I want a Windows program to analyse GPS tracks in detail
January 15, 2012 2:37 PM   Subscribe

Is there free or cheap software for analysing GPS tracks in detail? I want to be able to take a track produced by something like My Tracks (from an android phone) and look at it on my desktop computer, where I would like to zoom in on particular sections of the route: how fast was I going here? How steep is that hill?

If I look at the elevation profile in Google maps, it's usually much too compressed to be helpful: a nineteen mile ride is fitted into three sawtooth inches of screen. But I would like to be able to see the elevation profile and speed data corresponding to a particular hill on the map. Is there anything out there that would do that without fuss and without costing too much money?
posted by alloneword to Computers & Internet (11 answers total) 12 users marked this as a favorite
Try using G7toWin to get the data off your GPS and GPS Visualizer to map it.
posted by Confess, Fletch at 2:46 PM on January 15, 2012

FWIW, I wouldn't rely on the elevation data from GPS either - it's base accuracy is usually specified to be 1.5 x horizontal accuracy (e.g. 1.5 x ±15m = ±22.5m), or worse depending on the visible constellation (and the optimum constellation for determining altitude is pretty much the worst constellation for horizontal accuracy).

On top of that, altitude is measured from the centre of the available satellite's modelled orbits (i.e. somewhere near the centre of the earth), minus the surface altitude of the earth at your location as modelled by the specified geodetic model used (e.g. WGS-84).

Absent of any outside corrective methods (e.g. D-GPS), elevation of any one recorded point can easily be out by ±40~50 metres or more.
posted by Pinback at 3:17 PM on January 15, 2012 [2 favorites]

BUT, it's not like the elevation data will suddenly jump from one end of it's accuracy scale to the other, so the offset from one point to the next will be OK-ish. For hobby use it's fine to get a profile, as long as you remember that the absolute numbers might not be 100% accurate.

As suggested GPS Visualizer has a lot of awesome features, especially for free!
posted by trialex at 3:22 PM on January 15, 2012

Seconding GPS Visualizer, if you want something quick to work with existing tracks. It has a lot of different options for drawing graphs from data and can get you the profiles you want. You can bookmark specific form settings for repeated use, too.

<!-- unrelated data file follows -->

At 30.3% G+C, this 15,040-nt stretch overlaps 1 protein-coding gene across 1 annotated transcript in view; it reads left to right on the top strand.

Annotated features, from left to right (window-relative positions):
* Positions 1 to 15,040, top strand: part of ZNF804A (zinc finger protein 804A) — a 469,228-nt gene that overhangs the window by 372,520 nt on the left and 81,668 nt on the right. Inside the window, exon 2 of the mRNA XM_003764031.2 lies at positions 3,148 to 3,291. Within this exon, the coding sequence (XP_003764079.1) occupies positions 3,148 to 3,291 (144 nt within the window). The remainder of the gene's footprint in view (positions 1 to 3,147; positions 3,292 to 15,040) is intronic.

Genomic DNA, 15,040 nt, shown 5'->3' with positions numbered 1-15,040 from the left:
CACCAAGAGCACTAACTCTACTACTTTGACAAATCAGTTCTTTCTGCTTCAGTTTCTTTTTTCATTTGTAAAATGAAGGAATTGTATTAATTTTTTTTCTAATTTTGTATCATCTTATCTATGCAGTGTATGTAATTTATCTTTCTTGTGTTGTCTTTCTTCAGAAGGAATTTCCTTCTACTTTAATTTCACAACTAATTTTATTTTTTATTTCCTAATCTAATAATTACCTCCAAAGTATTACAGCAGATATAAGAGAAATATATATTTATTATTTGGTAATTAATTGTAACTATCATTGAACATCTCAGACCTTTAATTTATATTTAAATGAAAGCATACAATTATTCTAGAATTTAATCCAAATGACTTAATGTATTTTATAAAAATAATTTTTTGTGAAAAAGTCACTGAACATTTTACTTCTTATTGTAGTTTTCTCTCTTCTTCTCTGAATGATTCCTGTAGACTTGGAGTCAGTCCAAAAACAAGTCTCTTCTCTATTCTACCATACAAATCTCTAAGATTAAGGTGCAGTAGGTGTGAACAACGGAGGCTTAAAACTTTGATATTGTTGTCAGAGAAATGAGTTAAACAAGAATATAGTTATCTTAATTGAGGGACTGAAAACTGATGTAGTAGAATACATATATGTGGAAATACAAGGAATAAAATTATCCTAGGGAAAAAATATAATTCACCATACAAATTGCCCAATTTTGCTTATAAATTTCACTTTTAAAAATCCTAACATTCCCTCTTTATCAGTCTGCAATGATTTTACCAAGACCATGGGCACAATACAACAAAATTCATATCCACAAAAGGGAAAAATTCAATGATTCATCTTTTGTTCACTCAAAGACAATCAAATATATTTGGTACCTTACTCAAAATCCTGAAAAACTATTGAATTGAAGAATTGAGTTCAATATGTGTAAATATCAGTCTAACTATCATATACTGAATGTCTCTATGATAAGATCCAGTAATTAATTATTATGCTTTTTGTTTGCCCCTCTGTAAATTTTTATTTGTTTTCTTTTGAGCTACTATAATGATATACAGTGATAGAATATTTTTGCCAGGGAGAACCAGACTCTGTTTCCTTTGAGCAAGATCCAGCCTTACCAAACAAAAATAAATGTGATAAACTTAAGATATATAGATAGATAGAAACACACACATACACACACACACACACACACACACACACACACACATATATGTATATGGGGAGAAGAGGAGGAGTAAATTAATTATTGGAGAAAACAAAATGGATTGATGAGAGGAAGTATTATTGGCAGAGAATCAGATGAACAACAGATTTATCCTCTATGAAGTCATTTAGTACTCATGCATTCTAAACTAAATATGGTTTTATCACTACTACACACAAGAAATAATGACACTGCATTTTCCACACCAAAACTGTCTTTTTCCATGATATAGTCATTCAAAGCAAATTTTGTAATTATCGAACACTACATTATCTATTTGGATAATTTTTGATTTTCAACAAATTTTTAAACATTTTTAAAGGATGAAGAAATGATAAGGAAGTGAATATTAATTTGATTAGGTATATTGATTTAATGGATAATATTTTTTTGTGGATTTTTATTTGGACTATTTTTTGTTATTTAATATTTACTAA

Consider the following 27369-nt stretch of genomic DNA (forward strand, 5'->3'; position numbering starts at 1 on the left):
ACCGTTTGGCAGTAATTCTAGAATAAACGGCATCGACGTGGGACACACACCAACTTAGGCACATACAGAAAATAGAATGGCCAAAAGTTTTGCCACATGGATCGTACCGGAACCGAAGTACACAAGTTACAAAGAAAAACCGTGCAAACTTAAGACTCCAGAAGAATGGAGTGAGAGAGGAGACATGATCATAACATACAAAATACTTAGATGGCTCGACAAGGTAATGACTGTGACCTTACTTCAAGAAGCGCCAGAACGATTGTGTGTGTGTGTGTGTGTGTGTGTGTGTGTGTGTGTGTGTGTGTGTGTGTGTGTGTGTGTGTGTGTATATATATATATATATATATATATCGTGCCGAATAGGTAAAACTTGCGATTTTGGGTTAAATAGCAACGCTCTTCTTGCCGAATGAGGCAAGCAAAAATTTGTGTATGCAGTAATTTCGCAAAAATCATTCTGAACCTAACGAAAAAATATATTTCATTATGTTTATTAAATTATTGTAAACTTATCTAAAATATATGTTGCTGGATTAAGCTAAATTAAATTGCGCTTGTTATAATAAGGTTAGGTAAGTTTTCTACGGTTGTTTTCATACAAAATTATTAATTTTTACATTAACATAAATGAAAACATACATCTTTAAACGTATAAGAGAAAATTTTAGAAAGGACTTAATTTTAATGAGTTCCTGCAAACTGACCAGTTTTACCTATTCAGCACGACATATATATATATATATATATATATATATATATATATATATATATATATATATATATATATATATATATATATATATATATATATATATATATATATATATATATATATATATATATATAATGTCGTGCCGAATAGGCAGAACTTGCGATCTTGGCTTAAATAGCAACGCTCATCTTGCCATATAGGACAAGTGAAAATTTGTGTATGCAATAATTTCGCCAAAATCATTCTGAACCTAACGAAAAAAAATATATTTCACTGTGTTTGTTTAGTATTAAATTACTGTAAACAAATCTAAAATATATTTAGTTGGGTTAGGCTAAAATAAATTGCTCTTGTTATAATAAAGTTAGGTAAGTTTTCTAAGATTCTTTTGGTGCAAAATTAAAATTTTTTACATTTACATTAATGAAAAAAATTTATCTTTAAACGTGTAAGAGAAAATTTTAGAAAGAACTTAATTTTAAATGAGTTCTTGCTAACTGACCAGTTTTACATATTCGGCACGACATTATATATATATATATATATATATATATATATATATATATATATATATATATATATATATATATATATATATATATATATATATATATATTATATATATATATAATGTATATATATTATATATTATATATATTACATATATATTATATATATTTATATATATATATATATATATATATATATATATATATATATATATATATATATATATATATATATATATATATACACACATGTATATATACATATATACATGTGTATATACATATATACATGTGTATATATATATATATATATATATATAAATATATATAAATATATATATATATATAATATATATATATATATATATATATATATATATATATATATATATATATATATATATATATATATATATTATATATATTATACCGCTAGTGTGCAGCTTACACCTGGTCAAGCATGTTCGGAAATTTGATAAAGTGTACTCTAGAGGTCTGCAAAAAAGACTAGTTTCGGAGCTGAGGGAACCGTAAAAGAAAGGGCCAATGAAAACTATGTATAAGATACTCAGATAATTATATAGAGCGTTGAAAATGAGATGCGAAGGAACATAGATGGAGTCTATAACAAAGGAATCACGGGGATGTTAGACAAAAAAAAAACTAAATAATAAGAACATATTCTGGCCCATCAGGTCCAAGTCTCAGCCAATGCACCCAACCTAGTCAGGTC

If you're specifically interested in walking consider using RunKeeper. It's nicely optimized for walking and running. You need to use their tracking app though, I don't think it can import from other apps. k

Pinback may be right in theory about GPS altitude, but in practice it works pretty well. Both plain GPS itself and the hybrid location mechanisms in phones. If you're really worried about it, GPS Visualizer has a way to infer altitudes from a digital elevation model based on your 2d ground track. That's not a bad way to find elevation gain on trails.
posted by Nelson at 3:23 PM on January 15, 2012

Trimble outdoors lets you upload tracks to their website then look at them for free, with somewhat better elevation profiles. Not sure it's all of what you're looking for but might be worth checking out. Also integrates with Backpacker's GPS Trails App (full disclosure, I work for Backpacker).
posted by rzperllian at 3:27 PM on January 15, 2012

Strava can do what you want. You can zoom in on any part of a segment and see speed, elevation, heart rate and power in as much detail as is reasonable to desire.

Also, some Android phones and most bike-specific GPS units (like the Garmin Edge 500) have a barometric altimeter so the issues with GPS elevation inaccuracy are moot (though barometric measurement has its own problems).
posted by klanawa at 3:55 PM on January 15, 2012

"BUT, it's not like the elevation data will suddenly jump from one end of it's accuracy scale to the other …"

But it will jump around a hell of a lot - I'm looking at a dataset right now with 53m difference in altitude across ~100 consecutive samples taken 30 seconds apart at exactly the same spot on open flat ground, albeit with trees obscuring the horizon up to ~20°. The distribution is not exactly normal, but the 95% CI is 108m ±~24m.

By comparison, the horizontal location is varying by less than 1.2m across the same time.

That said, it's raw data from a bare GPS module - ideally, either the GPS or desktop software would do some low-pass filtering / smoothing to minimise the problem (and I'll do that, once I get the data from a device located at a reference site). And I don't know an easy way of getting better accuracy, short of using D-GPS or a suitably-calibrated and referenced aneroid barometer.
posted by Pinback at 5:38 PM on January 15, 2012

(Or barometric altimeter. I knew what I meant…)
posted by Pinback at 5:44 PM on January 15, 2012

Topofusion is what folks that mountain bike like to use.
posted by alex_skazat at 7:35 PM on January 15, 2012

Response by poster: Thanks for these recommendations. I looked at topofusion, which dies exactly what I want, but is also $70.00 which is more than I can justify for idle curiosity. And its English maps are not that great.

Incomparably the best maps for England and part of Europe come with ViewRanger, which will also show the Ordnance Survey height data as well as the GPS when it analyses a track. They track each other quite well, but there is always a huge difference. On the other hand, it is impossible to look at only segments of a track in ViewRanger.

I will have a look at GPS Visualiser, and report.
posted by alloneword at 2:37 AM on January 16, 2012

Best answer: RideWithGPS does all you ask (upload a .gpx file, view on a map, zoom in on sections) for free.
posted by normy at 11:15 AM on March 29, 2012

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